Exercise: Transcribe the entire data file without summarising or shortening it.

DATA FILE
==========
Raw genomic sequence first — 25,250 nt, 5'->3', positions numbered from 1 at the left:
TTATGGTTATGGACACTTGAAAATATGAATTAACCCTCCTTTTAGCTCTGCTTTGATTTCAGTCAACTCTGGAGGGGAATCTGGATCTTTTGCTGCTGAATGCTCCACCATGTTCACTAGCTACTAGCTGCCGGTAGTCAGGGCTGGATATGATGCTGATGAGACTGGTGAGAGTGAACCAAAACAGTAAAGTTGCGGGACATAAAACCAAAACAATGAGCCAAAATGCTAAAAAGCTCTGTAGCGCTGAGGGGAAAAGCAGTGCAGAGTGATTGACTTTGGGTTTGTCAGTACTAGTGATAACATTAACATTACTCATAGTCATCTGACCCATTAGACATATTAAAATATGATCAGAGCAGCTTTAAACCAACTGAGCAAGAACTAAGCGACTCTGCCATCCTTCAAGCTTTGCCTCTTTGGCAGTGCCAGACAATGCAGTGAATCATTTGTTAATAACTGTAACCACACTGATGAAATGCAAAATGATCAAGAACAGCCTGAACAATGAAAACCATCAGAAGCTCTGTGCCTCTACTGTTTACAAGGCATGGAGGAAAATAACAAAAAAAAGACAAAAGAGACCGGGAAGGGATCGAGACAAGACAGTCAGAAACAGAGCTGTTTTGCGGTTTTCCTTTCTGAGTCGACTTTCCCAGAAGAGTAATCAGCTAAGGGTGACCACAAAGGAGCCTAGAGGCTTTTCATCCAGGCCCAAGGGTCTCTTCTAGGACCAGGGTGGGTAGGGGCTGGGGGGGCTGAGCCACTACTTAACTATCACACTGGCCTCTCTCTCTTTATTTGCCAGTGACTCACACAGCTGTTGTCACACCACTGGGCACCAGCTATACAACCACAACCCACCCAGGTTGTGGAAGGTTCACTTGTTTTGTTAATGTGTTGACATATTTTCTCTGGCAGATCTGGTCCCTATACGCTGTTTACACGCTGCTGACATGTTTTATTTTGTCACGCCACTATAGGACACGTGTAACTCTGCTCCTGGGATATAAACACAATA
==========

Raw genomic sequence first — 25,250 nt, 5'->3', positions numbered from 1 at the left:
TTATGGTTATGGACACTTGAAAATATGAATTAACCCTCCTTTTAGCTCTGCTTTGATTTCAGTCAACTCTGGAGGGGAATCTGGATCTTTTGCTGCTGAATGCTCCACCATGTTCACTAGCTACTAGCTGCCGGTAGTCAGGGCTGGATATGATGCTGATGAGACTGGTGAGAGTGAACCAAAACAGTAAAGTTGCGGGACATAAAACCAAAACAATGAGCCAAAATGCTAAAAAGCTCTGTAGCGCTGAGGGGAAAAGCAGTGCAGAGTGATTGACTTTGGGTTTGTCAGTACTAGTGATAACATTAACATTACTCATAGTCATCTGACCCATTAGACATATTAAAATATGATCAGAGCAGCTTTAAACCAACTGAGCAAGAACTAAGCGACTCTGCCATCCTTCAAGCTTTGCCTCTTTGGCAGTGCCAGACAATGCAGTGAATCATTTGTTAATAACTGTAACCACACTGATGAAATGCAAAATGATCAAGAACAGCCTGAACAATGAAAACCATCAGAAGCTCTGTGCCTCTACTGTTTACAAGGCATGGAGGAAAATAACAAAAAAAAGACAAAAGAGACCGGGAAGGGATCGAGACAAGACAGTCAGAAACAGAGCTGTTTTGCGGTTTTCCTTTCTGAGTCGACTTTCCCAGAAGAGTAATCAGCTAAGGGTGACCACAAAGGAGCCTAGAGGCTTTTCATCCAGGCCCAAGGGTCTCTTCTAGGACCAGGGTGGGTAGGGGCTGGGGGGGCTGAGCCACTACTTAACTATCACACTGGCCTCTCTCTCTTTATTTGCCAGTGACTCACACAGCTGTTGTCACACCACTGGGCACCAGCTATACAACCACAACCCACCCAGGTTGTGGAAGGTTCACTTGTTTTGTTAATGTGTTGACATATTTTCTCTGGCAGATCTGGTCCCTATACGCTGTTTACACGCTGCTGACATGTTTTATTTTGTCACGCCACTATAGGACACGTGTAACTCTGCTCCTGGGATATAAACACAATA